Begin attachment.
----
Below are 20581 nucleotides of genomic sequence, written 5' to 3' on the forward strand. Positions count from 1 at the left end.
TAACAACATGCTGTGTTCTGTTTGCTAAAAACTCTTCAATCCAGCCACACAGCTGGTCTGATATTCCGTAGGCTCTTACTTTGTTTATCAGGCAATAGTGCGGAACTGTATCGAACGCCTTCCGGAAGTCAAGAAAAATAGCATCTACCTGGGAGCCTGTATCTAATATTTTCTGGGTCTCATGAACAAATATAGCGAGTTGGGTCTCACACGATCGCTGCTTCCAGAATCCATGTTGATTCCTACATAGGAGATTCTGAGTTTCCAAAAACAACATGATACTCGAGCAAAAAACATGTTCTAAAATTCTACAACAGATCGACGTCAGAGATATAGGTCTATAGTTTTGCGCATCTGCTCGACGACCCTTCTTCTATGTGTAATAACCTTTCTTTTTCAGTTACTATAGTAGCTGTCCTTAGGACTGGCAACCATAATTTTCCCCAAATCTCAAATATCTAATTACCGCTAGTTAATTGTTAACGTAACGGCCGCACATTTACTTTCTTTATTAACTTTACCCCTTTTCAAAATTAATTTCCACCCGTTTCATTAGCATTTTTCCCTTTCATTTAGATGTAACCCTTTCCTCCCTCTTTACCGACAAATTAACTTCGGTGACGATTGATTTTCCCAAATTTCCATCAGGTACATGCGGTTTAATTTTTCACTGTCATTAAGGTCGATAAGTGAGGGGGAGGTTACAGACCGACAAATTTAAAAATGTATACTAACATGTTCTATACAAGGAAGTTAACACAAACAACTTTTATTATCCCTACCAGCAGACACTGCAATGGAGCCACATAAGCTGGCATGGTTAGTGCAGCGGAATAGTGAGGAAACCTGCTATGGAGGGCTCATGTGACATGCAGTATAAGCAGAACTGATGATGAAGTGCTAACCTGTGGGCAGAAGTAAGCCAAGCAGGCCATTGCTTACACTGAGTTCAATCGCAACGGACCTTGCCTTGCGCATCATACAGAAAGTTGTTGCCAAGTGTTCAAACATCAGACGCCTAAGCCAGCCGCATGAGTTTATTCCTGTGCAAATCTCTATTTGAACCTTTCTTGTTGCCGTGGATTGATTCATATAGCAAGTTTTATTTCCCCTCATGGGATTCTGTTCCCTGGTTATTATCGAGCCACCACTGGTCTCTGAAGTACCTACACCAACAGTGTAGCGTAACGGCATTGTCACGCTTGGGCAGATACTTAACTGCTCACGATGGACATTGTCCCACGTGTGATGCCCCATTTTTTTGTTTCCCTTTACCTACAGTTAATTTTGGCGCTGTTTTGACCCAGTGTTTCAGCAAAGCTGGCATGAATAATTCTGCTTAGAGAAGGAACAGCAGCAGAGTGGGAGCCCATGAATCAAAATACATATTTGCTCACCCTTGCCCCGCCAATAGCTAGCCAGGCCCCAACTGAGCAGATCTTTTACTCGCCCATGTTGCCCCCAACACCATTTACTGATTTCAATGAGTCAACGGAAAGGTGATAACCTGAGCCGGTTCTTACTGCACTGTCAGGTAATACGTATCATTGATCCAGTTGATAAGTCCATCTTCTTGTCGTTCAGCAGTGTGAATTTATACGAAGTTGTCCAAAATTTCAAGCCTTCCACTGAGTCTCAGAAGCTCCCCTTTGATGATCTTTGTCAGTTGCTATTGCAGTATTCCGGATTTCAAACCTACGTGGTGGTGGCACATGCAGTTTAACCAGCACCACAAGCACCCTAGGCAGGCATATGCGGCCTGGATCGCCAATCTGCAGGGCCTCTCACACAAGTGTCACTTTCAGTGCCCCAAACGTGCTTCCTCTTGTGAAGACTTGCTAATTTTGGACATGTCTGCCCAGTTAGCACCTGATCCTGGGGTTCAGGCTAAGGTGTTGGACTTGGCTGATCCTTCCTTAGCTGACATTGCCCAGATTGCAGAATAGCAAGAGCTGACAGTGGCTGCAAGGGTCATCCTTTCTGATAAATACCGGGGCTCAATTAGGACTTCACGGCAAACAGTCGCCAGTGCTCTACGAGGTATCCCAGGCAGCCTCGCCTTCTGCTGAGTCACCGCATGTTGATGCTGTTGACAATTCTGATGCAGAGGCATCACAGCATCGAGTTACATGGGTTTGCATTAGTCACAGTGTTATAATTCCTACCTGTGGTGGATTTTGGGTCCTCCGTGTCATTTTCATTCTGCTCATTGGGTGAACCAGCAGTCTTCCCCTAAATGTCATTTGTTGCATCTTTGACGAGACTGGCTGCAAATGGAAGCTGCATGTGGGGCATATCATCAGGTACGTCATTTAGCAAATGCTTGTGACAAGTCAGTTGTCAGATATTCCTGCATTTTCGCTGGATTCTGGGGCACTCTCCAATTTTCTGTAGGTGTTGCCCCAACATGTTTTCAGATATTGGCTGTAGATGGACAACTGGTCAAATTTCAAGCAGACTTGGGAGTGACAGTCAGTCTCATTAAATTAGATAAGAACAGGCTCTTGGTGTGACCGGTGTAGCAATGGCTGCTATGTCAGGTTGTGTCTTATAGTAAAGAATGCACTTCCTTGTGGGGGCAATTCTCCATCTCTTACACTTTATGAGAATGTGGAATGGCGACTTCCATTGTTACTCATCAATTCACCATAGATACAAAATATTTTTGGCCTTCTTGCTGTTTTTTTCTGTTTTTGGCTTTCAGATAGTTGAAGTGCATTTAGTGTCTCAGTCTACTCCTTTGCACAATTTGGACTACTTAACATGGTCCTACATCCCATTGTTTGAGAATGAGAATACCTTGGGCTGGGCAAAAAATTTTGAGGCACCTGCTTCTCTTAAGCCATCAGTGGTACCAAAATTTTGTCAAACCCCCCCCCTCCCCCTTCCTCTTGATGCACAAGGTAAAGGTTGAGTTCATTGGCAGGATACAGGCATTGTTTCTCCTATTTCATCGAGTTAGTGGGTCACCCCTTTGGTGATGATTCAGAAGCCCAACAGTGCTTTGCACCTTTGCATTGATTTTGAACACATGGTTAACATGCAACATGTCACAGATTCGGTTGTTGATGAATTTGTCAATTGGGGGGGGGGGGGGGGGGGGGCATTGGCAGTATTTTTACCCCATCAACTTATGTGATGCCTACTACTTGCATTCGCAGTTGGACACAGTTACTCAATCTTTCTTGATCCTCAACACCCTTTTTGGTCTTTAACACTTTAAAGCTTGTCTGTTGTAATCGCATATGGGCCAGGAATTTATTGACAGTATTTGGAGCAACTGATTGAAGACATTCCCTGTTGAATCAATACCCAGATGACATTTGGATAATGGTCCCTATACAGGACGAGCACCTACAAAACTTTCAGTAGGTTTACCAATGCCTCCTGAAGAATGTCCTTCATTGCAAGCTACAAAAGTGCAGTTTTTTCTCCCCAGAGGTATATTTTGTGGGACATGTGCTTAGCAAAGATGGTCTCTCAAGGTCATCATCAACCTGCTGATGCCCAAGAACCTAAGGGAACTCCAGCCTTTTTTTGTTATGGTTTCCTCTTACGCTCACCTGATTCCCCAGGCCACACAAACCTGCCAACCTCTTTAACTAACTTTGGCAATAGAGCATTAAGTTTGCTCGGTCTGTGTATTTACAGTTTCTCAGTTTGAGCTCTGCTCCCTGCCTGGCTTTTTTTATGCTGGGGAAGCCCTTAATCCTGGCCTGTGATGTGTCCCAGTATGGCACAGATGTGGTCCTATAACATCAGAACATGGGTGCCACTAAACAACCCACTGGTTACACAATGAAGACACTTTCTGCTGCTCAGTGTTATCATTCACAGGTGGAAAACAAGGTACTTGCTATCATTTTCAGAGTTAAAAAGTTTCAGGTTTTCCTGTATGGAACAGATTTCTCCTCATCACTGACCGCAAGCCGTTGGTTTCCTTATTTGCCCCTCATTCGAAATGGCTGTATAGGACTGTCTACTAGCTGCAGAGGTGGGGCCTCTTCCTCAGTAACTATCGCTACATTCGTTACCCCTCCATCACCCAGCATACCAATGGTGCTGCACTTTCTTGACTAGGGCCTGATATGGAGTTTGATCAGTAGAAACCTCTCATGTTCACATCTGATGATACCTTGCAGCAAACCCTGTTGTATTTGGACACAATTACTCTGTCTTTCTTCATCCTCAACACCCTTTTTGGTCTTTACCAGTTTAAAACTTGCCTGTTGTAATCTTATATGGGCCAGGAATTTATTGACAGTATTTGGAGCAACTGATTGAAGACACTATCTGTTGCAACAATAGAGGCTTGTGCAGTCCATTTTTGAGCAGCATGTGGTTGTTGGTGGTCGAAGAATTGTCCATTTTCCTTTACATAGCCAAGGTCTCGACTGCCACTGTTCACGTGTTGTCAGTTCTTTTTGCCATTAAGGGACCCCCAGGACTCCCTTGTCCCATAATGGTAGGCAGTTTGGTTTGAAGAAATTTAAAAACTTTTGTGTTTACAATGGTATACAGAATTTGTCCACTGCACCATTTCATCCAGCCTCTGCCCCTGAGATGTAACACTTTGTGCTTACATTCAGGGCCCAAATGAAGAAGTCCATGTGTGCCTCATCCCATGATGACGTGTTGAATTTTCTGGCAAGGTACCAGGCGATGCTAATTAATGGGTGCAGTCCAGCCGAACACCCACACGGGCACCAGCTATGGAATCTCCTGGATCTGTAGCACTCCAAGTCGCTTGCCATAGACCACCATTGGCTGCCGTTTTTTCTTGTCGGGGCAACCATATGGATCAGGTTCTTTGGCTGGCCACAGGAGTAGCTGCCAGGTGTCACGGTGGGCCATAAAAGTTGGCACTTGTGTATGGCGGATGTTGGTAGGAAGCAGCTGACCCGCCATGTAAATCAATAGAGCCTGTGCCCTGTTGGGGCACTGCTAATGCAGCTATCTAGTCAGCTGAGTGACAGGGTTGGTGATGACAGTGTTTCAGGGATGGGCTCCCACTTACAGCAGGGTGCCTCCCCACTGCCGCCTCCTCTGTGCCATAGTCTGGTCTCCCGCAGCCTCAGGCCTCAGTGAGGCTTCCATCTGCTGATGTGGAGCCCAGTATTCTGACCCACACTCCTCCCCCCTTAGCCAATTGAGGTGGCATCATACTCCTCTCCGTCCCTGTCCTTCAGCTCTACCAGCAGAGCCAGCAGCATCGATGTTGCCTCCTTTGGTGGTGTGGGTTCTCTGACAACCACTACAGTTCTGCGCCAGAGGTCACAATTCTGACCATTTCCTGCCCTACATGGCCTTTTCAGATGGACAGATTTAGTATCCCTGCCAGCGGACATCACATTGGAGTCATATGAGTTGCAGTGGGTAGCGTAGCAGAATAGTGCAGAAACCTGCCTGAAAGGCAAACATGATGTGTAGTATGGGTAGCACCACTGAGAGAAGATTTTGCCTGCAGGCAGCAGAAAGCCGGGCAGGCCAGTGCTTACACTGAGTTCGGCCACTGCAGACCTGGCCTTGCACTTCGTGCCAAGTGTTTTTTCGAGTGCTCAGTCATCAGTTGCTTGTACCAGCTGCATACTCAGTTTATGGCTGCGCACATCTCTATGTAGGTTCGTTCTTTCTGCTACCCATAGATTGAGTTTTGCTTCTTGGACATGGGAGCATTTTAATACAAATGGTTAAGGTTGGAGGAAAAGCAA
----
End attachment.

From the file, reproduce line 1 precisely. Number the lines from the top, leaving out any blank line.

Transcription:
Below are 20581 nucleotides of genomic sequence, written 5' to 3' on the forward strand. Positions count from 1 at the left end.